Delay in Mechanical Reperfusion During PCI May Be Associated with Greater Injury to Microcirculation

Using resolution of ST-segment elevation and myocardial blush grade, HORIZONS-AMI investigators found a delay in mechanical reperfusion therapy in STEMI may result in greater injury to the microcirculation.

Delay in mechanical reperfusion treatment during ST-segment elevation myocardial infarction (STEMI) may be associated with greater injury to the microcirculation, according to results of the HORIZONS-AMI (Harmonizing Outcomes with Revascularization and Stents in Acute Myocardial Infarction) trial, recently published in JACC: Cardiovascular Interventions.

Previous studies have examined the relationship between ischemia duration and myocardial perfusion, but these studies were conducted prior to modern antiplatelet therapy and routine use of stents.

The HORIZONS-AMI investigators studied the effects of both symptom onset-to-balloon (SBT) and door-to-balloon time (DBT) on myocardial reperfusion during primary percutaneous coronary intervention (PCI) in STEMI. They used 2 well-validated measures of myocardial perfusion and reperfusion success: resolution of ST-segment elevation (STR) and myocardial blush grade (MBG).

The primary analysis was the relationship between SBT of ≤2 hours, >2 to 4 hours, and > 4 hours and DBT ≤1 hour, >1 to 1.5 hours, >1.5 to 2 hours, and >2 hours with MBG and STR.

SBT was defined as “time from symptom onset until balloon inflation” and DBT was defined as “time from arrival at the hospital (first hospital in transferred patients) until balloon inflation.”

Of the 2056 patients who had complete SBT and DBT data available, 7.9% (162), 47.4% (976), and 44.7% (918) presented within SBT of ≤2, 2 to 4, and >4 hours, respectively. Patients with longer SBT were more likely to have absent microvascular perfusion (MBG 0/1) after primary PCI.  Symptom-to-door time (SBT – DBT) and myocardial perfusion demonstrated a similar relationship. SBT, anterior infarction, reference vessel diameter, lesion minimum lumen diameter, hyperlipidemia, and current smoking were all independent predictors of MBG 0/1, according to multivariable analysis.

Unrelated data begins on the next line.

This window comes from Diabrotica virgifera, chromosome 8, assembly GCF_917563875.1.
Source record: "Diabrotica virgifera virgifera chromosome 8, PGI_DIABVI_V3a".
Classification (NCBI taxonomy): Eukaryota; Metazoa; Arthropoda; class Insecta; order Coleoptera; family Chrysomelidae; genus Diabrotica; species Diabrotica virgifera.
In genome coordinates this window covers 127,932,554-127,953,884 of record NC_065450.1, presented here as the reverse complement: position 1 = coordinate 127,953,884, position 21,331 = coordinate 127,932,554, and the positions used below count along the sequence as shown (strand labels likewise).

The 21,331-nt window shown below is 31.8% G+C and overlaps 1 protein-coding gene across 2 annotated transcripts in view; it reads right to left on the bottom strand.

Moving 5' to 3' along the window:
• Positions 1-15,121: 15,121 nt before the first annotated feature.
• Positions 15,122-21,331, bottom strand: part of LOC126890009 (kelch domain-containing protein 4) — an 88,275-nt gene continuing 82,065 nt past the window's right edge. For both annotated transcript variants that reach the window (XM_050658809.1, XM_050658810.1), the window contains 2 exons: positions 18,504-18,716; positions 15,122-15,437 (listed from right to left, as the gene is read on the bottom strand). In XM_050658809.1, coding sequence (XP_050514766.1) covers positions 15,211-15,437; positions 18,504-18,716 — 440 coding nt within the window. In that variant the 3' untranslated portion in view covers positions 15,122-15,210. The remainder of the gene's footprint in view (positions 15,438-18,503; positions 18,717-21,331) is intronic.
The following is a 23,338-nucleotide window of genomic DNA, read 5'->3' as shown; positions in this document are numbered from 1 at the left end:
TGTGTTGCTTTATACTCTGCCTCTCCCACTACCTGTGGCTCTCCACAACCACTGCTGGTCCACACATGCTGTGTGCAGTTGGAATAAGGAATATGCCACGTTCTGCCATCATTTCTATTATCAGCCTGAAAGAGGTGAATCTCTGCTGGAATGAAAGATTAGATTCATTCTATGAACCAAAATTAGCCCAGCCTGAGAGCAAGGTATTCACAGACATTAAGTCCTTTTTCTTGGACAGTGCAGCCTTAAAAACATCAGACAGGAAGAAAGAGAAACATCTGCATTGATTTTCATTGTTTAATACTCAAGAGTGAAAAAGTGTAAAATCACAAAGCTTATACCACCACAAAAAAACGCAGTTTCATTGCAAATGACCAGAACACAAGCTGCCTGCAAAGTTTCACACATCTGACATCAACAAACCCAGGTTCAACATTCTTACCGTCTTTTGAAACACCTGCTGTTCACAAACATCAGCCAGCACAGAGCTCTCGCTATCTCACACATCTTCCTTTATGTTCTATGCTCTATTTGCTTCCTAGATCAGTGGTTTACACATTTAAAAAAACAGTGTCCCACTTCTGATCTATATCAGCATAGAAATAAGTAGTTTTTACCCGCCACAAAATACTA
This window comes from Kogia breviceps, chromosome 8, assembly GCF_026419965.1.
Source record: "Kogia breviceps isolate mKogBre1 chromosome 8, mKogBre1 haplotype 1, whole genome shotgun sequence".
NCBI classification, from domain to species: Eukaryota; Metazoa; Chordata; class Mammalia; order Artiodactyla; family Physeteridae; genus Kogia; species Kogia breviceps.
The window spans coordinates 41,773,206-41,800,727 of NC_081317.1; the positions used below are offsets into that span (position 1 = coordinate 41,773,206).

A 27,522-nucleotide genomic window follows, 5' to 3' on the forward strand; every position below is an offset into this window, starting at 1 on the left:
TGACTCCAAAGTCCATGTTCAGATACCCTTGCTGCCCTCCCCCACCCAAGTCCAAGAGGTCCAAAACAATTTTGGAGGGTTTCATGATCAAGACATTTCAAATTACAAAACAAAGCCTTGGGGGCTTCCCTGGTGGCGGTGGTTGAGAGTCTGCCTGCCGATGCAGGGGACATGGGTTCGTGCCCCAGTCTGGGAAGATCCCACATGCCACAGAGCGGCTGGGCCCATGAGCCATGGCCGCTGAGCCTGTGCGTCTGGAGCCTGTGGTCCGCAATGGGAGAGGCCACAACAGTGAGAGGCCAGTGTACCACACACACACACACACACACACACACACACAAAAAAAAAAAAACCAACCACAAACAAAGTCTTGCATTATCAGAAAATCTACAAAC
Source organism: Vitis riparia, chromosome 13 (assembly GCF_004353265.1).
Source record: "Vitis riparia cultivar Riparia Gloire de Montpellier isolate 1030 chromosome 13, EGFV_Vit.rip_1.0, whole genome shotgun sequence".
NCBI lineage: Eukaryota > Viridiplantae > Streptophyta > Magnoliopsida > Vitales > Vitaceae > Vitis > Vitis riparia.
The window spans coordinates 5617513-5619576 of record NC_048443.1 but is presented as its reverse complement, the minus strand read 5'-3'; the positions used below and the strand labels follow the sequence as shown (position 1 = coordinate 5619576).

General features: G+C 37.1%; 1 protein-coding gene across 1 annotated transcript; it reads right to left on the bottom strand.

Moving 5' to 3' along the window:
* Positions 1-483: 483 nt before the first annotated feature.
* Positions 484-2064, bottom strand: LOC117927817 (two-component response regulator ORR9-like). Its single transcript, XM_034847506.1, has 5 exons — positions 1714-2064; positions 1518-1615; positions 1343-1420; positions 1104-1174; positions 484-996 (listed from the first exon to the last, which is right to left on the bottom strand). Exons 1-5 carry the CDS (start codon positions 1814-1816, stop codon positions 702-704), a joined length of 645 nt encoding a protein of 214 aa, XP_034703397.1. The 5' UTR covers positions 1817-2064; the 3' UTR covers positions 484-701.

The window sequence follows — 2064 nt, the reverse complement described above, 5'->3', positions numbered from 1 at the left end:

In each SBT group, the 3-year unadjusted mortality rates were 2.6% (≤2 hours), 4.4% (2 to 4 hours), and 7.2% (>4 hours). In the DBT groups, the mortality rates were 3.6% (≤1 hour), 4.6% (>1 to 1.5 hours), 6.3% (>1.5 to 2 hours), and 6.6% (>2 hours).

MBG was considered an independent predictor of 3-year mortality in a multivariable model that included MBG 0/1 and STR <30% (odds ratio [OR]: 1.79; 95% confidence interval [CI]: 1.17-2.72; P=.007), but not STR <30% (OR: 1.27; 95% CI: 0.82-1.97; P=.28). Diabetes, peripheral vascular disease, history of smoking, and age were considered other independent risk factors.

“We observed a ‘time-dependent’ relationship between SBT duration and the likelihood of impaired myocardial perfusion following primary PCI,” the researchers wrote. “This relationship appears more robust for the ischemia duration (SBT) than for DBT.”

The researchers suggested further investigation of treatment strategies designed to prevent microvascular injury in STEMI. “This has proven to be an elusive goal to date; moreover, there is a need to reconsider the current focus on DBT as the primary quality metric and examine the utility of broader time metrics such as first medical contact to balloon time and total ischemic time.”


Prasad A, Gersh BJ, Mehran R, et al. Effect of ischemia duration and door-to-balloon time on myocardial perfusion in ST-segment elevation myocardial infarction: an analysis from HORIZONS-AMI trial. JACC Cardiovasc Interv. 2015;8(15):1966-1974.